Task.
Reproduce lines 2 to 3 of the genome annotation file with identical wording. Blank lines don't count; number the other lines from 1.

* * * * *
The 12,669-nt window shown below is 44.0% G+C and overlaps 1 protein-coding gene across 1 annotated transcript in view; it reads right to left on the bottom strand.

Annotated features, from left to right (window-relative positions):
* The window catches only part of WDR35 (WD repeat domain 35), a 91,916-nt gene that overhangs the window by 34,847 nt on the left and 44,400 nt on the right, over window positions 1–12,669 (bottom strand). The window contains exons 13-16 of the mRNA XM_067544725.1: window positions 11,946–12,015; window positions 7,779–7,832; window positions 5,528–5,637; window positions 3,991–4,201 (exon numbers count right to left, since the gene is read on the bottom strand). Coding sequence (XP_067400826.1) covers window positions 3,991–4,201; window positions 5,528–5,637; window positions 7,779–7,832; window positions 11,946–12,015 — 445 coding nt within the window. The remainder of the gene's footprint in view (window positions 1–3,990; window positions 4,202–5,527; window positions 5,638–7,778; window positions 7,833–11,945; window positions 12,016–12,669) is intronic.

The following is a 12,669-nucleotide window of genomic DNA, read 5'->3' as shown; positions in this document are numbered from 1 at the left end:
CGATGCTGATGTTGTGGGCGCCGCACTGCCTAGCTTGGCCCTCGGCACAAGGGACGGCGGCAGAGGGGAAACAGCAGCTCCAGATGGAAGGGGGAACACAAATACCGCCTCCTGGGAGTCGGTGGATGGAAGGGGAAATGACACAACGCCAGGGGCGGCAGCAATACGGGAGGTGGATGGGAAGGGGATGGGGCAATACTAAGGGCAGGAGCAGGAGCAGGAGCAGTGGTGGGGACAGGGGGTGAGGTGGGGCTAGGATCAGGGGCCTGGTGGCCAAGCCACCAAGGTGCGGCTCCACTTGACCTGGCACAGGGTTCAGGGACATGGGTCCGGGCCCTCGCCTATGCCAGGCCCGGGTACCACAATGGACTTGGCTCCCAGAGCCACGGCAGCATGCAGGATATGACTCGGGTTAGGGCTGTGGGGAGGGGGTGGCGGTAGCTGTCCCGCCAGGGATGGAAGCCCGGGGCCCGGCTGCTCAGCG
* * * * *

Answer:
Annotated features, from left to right (window-relative positions):
* The window catches only part of WDR35 (WD repeat domain 35), a 91,916-nt gene that overhangs the window by 34,847 nt on the left and 44,400 nt on the right, over window positions 1–12,669 (bottom strand). The window contains exons 13-16 of the mRNA XM_067544725.1: window positions 11,946–12,015; window positions 7,779–7,832; window positions 5,528–5,637; window positions 3,991–4,201 (exon numbers count right to left, since the gene is read on the bottom strand). Coding sequence (XP_067400826.1) covers window positions 3,991–4,201; window positions 5,528–5,637; window positions 7,779–7,832; window positions 11,946–12,015 — 445 coding nt within the window. The remainder of the gene's footprint in view (window positions 1–3,990; window positions 4,202–5,527; window positions 5,638–7,778; window positions 7,833–11,945; window positions 12,016–12,669) is intronic.